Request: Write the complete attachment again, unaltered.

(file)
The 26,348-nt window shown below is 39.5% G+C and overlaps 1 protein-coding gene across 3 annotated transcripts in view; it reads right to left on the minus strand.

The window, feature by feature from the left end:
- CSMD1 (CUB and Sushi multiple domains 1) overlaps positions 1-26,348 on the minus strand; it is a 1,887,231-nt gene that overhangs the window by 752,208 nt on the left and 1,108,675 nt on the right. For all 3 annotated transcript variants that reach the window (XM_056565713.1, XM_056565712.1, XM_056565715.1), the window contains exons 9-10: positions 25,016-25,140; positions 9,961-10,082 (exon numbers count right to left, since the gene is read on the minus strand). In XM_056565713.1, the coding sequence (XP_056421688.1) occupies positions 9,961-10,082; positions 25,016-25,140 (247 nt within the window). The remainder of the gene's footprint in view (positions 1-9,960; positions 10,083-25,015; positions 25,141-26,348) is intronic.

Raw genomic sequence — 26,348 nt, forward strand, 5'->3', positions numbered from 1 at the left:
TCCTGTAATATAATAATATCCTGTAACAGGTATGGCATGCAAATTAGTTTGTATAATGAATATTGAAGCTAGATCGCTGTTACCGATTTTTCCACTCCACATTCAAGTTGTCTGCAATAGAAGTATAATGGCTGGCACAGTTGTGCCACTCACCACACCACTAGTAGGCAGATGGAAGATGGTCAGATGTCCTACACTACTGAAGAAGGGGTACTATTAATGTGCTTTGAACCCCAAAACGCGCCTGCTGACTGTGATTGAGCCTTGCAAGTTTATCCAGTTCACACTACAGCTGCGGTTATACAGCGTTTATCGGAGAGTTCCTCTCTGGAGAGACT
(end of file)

The 26,348-nt window shown below is 39.5% G+C and overlaps 1 protein-coding gene across 3 annotated transcripts in view; it reads right to left on the minus strand.

The window, feature by feature from the left end:
- CSMD1 (CUB and Sushi multiple domains 1) overlaps positions 1-26,348 on the minus strand; it is a 1,887,231-nt gene that overhangs the window by 752,208 nt on the left and 1,108,675 nt on the right. For all 3 annotated transcript variants that reach the window (XM_056565713.1, XM_056565712.1, XM_056565715.1), the window contains exons 9-10: positions 25,016-25,140; positions 9,961-10,082 (exon numbers count right to left, since the gene is read on the minus strand). In XM_056565713.1, the coding sequence (XP_056421688.1) occupies positions 9,961-10,082; positions 25,016-25,140 (247 nt within the window). The remainder of the gene's footprint in view (positions 1-9,960; positions 10,083-25,015; positions 25,141-26,348) is intronic.

Raw genomic sequence — 26,348 nt, forward strand, 5'->3', positions numbered from 1 at the left:
TCCTGTAATATAATAATATCCTGTAACAGGTATGGCATGCAAATTAGTTTGTATAATGAATATTGAAGCTAGATCGCTGTTACCGATTTTTCCACTCCACATTCAAGTTGTCTGCAATAGAAGTATAATGGCTGGCACAGTTGTGCCACTCACCACACCACTAGTAGGCAGATGGAAGATGGTCAGATGTCCTACACTACTGAAGAAGGGGTACTATTAATGTGCTTTGAACCCCAAAACGCGCCTGCTGACTGTGATTGAGCCTTGCAAGTTTATCCAGTTCACACTACAGCTGCGGTTATACAGCGTTTATCGGAGAGTTCCTCTCTGGAGAGACT